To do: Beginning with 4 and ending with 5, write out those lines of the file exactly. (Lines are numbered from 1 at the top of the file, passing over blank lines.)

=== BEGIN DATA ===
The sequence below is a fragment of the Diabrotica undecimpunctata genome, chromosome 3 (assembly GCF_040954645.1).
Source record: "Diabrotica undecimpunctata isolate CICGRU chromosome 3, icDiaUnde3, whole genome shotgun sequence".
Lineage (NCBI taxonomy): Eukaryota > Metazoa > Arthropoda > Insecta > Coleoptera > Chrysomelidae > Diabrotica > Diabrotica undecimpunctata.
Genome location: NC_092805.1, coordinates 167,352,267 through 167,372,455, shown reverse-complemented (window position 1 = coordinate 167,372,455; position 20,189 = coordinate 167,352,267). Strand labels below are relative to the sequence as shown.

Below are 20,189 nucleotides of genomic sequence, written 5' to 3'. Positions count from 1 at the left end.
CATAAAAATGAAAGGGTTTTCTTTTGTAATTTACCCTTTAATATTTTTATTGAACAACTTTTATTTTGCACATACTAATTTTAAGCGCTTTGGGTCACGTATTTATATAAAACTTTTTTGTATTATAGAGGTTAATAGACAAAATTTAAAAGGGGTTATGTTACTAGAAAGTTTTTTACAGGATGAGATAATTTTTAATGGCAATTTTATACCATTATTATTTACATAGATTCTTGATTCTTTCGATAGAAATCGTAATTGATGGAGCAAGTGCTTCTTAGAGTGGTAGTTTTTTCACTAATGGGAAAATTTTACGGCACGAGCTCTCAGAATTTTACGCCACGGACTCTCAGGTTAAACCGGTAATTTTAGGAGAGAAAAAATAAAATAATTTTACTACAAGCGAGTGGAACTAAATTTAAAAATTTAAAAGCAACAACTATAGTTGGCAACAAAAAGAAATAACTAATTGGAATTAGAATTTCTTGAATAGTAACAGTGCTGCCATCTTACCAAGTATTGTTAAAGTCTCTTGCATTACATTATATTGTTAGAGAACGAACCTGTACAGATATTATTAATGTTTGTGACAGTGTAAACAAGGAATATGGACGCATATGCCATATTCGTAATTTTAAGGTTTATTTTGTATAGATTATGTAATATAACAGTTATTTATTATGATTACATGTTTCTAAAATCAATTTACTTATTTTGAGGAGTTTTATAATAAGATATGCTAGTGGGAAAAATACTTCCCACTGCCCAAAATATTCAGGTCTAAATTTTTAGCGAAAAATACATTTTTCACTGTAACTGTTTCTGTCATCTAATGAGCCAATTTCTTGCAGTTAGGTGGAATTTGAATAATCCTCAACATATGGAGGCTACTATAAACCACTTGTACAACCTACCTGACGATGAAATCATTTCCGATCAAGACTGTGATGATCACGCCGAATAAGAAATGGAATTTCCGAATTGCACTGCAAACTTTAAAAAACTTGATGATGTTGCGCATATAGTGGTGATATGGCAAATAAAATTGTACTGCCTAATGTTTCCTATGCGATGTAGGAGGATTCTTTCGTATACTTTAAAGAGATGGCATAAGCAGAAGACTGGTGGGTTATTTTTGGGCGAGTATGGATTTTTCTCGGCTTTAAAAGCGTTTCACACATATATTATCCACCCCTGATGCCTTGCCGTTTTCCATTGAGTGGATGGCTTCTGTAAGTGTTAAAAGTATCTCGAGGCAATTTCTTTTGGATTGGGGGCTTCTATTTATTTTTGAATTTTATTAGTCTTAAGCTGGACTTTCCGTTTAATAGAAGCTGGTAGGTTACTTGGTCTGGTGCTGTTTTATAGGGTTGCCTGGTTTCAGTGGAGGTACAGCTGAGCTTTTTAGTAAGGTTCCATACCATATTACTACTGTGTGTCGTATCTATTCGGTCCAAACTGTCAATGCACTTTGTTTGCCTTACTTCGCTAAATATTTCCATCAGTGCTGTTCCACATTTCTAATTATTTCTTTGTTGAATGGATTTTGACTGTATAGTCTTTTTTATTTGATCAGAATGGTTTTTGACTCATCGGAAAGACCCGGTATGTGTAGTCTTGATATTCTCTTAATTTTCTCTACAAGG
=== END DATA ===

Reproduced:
Genome location: NC_092805.1, coordinates 167,352,267 through 167,372,455, shown reverse-complemented (window position 1 = coordinate 167,372,455; position 20,189 = coordinate 167,352,267). Strand labels below are relative to the sequence as shown.

Below are 20,189 nucleotides of genomic sequence, written 5' to 3'. Positions count from 1 at the left end.